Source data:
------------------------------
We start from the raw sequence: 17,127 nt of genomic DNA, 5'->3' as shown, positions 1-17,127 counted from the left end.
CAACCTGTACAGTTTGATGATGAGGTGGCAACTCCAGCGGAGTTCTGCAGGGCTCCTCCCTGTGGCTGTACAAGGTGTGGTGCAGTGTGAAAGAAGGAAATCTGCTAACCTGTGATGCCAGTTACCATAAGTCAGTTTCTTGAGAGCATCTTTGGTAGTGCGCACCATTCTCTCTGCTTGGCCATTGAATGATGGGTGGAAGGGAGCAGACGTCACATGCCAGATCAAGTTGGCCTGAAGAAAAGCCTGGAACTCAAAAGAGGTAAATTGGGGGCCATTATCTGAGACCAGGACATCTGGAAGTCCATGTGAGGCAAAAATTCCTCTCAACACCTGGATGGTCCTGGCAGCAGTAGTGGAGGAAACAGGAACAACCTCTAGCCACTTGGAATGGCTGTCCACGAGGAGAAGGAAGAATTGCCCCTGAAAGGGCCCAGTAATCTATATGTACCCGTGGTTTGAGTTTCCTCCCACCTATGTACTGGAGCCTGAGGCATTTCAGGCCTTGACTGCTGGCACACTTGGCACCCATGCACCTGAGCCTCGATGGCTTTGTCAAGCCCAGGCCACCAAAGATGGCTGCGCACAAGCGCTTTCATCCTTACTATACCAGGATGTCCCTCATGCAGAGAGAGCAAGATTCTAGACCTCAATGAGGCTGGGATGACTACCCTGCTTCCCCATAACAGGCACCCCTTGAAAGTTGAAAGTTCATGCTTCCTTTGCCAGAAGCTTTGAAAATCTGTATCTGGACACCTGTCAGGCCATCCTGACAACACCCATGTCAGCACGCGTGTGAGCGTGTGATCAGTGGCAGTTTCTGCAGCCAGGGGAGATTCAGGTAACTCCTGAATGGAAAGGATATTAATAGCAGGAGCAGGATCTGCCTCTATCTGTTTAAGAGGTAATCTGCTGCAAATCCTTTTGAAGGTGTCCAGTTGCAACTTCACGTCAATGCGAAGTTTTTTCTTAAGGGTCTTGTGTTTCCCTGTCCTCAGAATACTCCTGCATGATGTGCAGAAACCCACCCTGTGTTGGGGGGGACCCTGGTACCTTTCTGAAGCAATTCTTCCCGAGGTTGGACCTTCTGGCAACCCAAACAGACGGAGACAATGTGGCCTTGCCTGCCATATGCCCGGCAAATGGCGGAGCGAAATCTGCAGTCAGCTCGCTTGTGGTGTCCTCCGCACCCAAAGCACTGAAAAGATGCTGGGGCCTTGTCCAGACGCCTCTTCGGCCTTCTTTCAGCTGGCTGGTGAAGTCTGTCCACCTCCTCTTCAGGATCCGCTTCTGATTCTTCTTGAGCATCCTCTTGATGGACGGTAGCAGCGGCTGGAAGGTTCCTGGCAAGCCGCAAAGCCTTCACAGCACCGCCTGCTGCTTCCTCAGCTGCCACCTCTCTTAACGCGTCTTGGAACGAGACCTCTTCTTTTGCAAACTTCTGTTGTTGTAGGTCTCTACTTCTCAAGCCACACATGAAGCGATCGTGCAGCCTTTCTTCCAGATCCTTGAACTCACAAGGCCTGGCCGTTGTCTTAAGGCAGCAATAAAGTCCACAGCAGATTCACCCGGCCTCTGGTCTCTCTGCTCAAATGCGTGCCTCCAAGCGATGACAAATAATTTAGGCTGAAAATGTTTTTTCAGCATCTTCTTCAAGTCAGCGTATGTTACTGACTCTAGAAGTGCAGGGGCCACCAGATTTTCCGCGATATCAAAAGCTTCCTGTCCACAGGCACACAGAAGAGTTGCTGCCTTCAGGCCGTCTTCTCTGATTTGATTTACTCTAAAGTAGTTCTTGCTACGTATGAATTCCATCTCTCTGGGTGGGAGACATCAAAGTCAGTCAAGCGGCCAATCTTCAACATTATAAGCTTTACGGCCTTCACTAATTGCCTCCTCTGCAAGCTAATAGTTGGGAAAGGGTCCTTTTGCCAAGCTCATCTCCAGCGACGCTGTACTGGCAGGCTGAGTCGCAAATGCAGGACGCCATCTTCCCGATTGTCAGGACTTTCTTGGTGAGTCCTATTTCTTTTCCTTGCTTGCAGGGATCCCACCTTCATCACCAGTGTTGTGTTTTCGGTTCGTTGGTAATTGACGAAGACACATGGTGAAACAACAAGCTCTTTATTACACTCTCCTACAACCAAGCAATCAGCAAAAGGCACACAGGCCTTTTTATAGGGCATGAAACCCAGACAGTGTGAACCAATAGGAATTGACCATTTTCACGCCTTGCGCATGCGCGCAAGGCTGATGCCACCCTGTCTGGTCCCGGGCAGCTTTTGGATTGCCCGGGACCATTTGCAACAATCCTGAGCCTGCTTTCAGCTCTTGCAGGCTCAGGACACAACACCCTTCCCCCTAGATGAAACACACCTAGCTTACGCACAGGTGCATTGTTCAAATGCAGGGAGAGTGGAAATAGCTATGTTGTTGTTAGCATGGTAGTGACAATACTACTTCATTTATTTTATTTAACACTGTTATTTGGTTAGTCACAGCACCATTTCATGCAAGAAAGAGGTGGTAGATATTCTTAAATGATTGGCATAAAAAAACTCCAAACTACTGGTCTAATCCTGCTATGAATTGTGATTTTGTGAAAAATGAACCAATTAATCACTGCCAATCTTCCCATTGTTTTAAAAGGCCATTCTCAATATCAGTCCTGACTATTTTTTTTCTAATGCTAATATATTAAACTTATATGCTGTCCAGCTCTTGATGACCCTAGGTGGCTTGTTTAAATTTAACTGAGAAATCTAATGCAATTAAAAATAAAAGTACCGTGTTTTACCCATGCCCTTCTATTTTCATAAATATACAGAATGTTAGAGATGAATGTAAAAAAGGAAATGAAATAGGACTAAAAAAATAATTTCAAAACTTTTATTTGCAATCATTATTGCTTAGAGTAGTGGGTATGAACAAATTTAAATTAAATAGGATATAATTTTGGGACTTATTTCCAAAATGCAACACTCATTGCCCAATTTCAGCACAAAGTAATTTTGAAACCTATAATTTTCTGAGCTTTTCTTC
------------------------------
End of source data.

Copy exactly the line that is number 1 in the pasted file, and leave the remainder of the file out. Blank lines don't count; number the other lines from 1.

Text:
We start from the raw sequence: 17,127 nt of genomic DNA, 5'->3' as shown, positions 1-17,127 counted from the left end.